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String

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UnrealScript has a character string data type called string. Strings can contain any combination of Unicode characters. Note that the internal representation uses UTF-16 characters. UTF-8 is not recognized by the compiler or any of the built-in string operations.

String values are immutable and UnrealScript neither provides "character" type nor allows direct access to individual string characters. There are, however, functions for extracting substrings and returning the Unicode value of the first character of a string. There's also a function for returning a string of length 1 containing a character corresponding to a specified Unicode value.

Very early builds of Unreal Engine 1 had a fixed-length string type, which was declared with the syntax string[length]. This type is no longer supported and only mentioned here in case you run into its declaration in old code snippets.

In Unreal Engine 2 (or at least UT2004) there also is an undocumented type called button that is an alias for the standard string type, but implies the Cache variable modifier. It is not actually used in stock code and there's no reason for you to ever declare a variable with the cache modifier, so this is purely informative.

Literals[edit]

String literals start and end with double quotes. Between these there may be any number of characters, except line breaks or the null character. To include a double quote or backslash character in the string, it must be "escaped" by a(nother) backslash character. Starting with Unreal Engine 3, strings can also contain other escape sequences, such as \n for a newline character. In Unreal Engine 1 and 2 escaped letters only stand for themselves, i.e. the string "\n" is absolutely equal to the string "n" there.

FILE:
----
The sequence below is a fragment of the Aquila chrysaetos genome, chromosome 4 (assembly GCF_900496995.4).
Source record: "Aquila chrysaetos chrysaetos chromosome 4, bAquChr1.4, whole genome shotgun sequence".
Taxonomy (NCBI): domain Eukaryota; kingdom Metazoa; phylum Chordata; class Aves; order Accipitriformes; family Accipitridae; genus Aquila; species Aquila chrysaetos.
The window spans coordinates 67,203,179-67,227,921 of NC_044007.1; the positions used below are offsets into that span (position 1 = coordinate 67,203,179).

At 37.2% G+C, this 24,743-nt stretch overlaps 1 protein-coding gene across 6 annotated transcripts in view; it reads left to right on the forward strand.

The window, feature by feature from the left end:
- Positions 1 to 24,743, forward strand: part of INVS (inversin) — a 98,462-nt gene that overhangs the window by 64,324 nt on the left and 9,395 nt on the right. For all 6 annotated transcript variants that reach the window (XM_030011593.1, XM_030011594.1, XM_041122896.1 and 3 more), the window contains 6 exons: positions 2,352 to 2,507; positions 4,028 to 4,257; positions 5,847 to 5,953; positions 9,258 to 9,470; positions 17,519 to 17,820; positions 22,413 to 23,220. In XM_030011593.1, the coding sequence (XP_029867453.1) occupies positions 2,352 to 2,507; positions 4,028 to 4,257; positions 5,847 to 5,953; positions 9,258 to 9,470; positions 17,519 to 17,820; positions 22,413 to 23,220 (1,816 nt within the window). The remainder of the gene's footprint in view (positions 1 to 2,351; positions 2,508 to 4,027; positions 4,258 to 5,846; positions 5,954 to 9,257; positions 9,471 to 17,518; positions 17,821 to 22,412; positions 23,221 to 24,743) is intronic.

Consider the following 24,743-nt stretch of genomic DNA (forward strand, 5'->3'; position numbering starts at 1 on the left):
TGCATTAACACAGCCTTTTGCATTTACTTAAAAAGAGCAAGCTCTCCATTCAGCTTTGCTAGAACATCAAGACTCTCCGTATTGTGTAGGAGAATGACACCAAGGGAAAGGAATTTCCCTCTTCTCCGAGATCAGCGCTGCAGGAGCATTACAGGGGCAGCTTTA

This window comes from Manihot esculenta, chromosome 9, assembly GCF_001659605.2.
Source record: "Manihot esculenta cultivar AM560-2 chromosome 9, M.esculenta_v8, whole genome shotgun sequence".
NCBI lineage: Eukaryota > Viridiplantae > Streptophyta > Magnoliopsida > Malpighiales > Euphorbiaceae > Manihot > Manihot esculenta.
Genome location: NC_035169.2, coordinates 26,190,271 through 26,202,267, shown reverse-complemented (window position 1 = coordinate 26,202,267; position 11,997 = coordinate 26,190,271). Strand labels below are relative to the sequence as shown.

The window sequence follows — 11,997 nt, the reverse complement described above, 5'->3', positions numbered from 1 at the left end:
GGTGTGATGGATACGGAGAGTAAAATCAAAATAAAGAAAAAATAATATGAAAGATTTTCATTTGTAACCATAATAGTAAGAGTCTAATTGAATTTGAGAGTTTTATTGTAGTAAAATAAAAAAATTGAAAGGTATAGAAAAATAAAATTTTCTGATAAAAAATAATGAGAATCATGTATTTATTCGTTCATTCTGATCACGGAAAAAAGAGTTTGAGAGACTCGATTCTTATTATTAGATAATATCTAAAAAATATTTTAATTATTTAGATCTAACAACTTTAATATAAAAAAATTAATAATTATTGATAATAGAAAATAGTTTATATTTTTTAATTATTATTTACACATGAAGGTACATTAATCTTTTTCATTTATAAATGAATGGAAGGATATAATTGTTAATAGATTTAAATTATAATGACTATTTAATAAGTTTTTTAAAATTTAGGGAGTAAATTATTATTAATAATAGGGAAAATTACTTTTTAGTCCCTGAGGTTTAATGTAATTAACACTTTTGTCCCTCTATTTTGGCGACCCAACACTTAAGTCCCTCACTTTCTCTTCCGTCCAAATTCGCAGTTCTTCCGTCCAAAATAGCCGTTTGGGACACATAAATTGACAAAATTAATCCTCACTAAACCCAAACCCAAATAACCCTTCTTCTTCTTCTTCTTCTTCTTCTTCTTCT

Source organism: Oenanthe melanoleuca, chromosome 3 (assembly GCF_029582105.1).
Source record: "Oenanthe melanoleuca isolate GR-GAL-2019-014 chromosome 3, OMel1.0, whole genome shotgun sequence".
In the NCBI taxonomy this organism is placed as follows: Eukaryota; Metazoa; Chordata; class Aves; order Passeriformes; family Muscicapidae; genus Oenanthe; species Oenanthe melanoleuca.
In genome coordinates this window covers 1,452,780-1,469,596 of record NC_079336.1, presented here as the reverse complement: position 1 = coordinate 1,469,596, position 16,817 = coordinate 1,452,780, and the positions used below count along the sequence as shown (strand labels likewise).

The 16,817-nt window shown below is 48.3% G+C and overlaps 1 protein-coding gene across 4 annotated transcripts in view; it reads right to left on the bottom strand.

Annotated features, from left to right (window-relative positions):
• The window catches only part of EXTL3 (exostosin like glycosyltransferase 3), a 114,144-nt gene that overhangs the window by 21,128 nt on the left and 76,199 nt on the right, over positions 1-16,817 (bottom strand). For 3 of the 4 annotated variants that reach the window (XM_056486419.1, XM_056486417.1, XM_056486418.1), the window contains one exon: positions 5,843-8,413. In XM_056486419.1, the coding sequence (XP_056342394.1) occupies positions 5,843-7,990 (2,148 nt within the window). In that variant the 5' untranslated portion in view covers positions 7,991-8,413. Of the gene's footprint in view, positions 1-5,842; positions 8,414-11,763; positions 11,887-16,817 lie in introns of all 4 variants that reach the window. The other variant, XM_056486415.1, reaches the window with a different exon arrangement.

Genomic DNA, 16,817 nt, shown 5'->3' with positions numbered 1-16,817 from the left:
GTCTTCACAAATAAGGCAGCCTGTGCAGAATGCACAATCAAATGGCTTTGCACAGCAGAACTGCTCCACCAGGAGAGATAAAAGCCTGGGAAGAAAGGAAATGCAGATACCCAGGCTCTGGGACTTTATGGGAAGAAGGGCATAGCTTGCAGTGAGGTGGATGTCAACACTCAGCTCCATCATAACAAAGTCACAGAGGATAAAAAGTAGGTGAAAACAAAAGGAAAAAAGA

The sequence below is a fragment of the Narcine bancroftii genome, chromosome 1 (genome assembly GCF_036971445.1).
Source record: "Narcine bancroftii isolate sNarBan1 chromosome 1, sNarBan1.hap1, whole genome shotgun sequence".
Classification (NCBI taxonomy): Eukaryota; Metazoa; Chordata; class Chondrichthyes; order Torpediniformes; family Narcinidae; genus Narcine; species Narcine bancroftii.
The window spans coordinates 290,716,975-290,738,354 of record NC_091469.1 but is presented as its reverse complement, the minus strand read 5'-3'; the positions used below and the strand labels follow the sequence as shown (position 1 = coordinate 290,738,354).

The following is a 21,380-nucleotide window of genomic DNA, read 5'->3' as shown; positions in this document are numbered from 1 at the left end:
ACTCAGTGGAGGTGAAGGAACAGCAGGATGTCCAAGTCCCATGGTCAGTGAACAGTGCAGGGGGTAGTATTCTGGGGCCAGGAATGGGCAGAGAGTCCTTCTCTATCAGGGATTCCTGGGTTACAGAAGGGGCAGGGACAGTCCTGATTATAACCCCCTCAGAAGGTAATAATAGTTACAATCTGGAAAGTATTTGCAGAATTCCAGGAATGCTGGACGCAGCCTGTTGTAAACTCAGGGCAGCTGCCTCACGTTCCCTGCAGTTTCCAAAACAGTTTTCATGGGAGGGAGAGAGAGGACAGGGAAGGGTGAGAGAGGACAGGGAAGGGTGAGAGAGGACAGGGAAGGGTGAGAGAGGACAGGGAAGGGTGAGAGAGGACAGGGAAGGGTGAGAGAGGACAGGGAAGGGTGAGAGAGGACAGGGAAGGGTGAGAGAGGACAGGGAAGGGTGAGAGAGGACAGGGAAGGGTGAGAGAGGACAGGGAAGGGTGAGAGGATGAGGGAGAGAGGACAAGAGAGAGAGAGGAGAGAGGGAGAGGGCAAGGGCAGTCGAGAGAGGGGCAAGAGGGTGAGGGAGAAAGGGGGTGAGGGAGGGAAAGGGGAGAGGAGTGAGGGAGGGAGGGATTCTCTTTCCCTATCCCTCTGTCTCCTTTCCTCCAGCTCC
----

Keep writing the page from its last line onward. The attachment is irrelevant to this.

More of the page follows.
Examples:

"abc"
"This is an \"example\"."
"" (the empty string and default string value)

Technically string literals are allowed to have a length of up to 1023 characters. String values generated at runtime may be longer. Internally strings are zero-terminated, which means no string can contain the null character because it would be recognized as the end of the string.

String operators[edit]

The following operators are commonly declared in the Object(RTNP, U1, UT, U2, U2XMP, UE2Runtime, UT2003, UT2004, UDK, UT3) class and thus are available globally:

==
Case-sensitive equality comparison. Returns true iff the string expression on the left and right are identical.
~=
Case-insensitive equality comparison. Returns true iff the string expression on the left and right are identical, ignoring any differences in the case of the letters A-Z. Note that non-ASCII characters will be matched case-sensitively, i.e. "a" ~= "A" is true, but "Ä" ~= "ä" is false.
<
Case-sensitive lexicographical comparison. Returns true iff the string expression on the left comes lexicographically before the string expression on the right.
>
Case-sensitive lexicographical comparison. Returns true iff the string expression on the left comes lexicographically after the string expression on the right.
<=
Case-sensitive lexicographical comparison. Returns false iff the string expression on the left comes lexicographically after the string expression on the right.
>=
Case-sensitive lexicographical comparison. Returns false iff the string expression on the left comes lexicographically before the string expression on the right.
!=
Case-sensitive inequality comparison. Returns false iff the string expression on the left and right are identical.
$